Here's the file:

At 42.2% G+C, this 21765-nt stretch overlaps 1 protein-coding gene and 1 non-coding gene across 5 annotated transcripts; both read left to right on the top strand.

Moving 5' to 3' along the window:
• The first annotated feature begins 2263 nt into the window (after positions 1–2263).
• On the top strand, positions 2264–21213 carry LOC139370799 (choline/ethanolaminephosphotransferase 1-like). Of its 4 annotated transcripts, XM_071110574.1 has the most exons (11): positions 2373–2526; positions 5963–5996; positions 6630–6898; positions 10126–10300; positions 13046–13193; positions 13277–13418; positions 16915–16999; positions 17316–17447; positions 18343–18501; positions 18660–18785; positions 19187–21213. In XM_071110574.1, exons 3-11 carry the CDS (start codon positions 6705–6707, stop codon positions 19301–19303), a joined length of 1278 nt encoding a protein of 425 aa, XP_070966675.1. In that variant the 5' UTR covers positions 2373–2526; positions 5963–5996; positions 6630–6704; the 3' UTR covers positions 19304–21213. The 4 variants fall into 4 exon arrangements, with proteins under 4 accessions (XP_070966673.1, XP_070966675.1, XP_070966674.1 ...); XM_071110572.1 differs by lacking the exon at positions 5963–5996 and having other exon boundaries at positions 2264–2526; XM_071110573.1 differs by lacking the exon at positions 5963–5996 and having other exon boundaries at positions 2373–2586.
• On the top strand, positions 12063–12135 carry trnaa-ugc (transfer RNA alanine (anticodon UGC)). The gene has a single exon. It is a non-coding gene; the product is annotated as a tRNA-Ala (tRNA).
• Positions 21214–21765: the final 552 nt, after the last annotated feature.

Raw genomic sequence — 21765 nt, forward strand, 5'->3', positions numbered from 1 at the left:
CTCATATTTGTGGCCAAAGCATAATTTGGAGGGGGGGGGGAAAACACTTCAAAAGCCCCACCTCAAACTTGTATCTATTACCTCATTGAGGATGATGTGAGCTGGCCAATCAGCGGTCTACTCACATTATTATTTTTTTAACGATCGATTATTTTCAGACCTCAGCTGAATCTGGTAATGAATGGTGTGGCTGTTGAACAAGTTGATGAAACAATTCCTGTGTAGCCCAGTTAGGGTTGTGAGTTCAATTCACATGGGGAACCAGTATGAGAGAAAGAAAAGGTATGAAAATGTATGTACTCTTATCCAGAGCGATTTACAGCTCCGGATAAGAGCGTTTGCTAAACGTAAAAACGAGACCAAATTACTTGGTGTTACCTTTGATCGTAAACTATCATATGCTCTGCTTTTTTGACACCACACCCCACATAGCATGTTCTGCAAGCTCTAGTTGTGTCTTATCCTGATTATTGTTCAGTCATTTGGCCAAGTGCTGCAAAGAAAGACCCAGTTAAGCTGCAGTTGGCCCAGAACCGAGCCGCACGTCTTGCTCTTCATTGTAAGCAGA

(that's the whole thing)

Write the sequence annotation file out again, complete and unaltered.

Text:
At 42.2% G+C, this 21765-nt stretch overlaps 1 protein-coding gene and 1 non-coding gene across 5 annotated transcripts; both read left to right on the top strand.

Moving 5' to 3' along the window:
• The first annotated feature begins 2263 nt into the window (after positions 1–2263).
• On the top strand, positions 2264–21213 carry LOC139370799 (choline/ethanolaminephosphotransferase 1-like). Of its 4 annotated transcripts, XM_071110574.1 has the most exons (11): positions 2373–2526; positions 5963–5996; positions 6630–6898; positions 10126–10300; positions 13046–13193; positions 13277–13418; positions 16915–16999; positions 17316–17447; positions 18343–18501; positions 18660–18785; positions 19187–21213. In XM_071110574.1, exons 3-11 carry the CDS (start codon positions 6705–6707, stop codon positions 19301–19303), a joined length of 1278 nt encoding a protein of 425 aa, XP_070966675.1. In that variant the 5' UTR covers positions 2373–2526; positions 5963–5996; positions 6630–6704; the 3' UTR covers positions 19304–21213. The 4 variants fall into 4 exon arrangements, with proteins under 4 accessions (XP_070966673.1, XP_070966675.1, XP_070966674.1 ...); XM_071110572.1 differs by lacking the exon at positions 5963–5996 and having other exon boundaries at positions 2264–2526; XM_071110573.1 differs by lacking the exon at positions 5963–5996 and having other exon boundaries at positions 2373–2586.
• On the top strand, positions 12063–12135 carry trnaa-ugc (transfer RNA alanine (anticodon UGC)). The gene has a single exon. It is a non-coding gene; the product is annotated as a tRNA-Ala (tRNA).
• Positions 21214–21765: the final 552 nt, after the last annotated feature.

Raw genomic sequence — 21765 nt, forward strand, 5'->3', positions numbered from 1 at the left:
CTCATATTTGTGGCCAAAGCATAATTTGGAGGGGGGGGGGAAAACACTTCAAAAGCCCCACCTCAAACTTGTATCTATTACCTCATTGAGGATGATGTGAGCTGGCCAATCAGCGGTCTACTCACATTATTATTTTTTTAACGATCGATTATTTTCAGACCTCAGCTGAATCTGGTAATGAATGGTGTGGCTGTTGAACAAGTTGATGAAACAATTCCTGTGTAGCCCAGTTAGGGTTGTGAGTTCAATTCACATGGGGAACCAGTATGAGAGAAAGAAAAGGTATGAAAATGTATGTACTCTTATCCAGAGCGATTTACAGCTCCGGATAAGAGCGTTTGCTAAACGTAAAAACGAGACCAAATTACTTGGTGTTACCTTTGATCGTAAACTATCATATGCTCTGCTTTTTTGACACCACACCCCACATAGCATGTTCTGCAAGCTCTAGTTGTGTCTTATCCTGATTATTGTTCAGTCATTTGGCCAAGTGCTGCAAAGAAAGACCCAGTTAAGCTGCAGTTGGCCCAGAACCGAGCCGCACGTCTTGCTCTTCATTGTAAGCAGA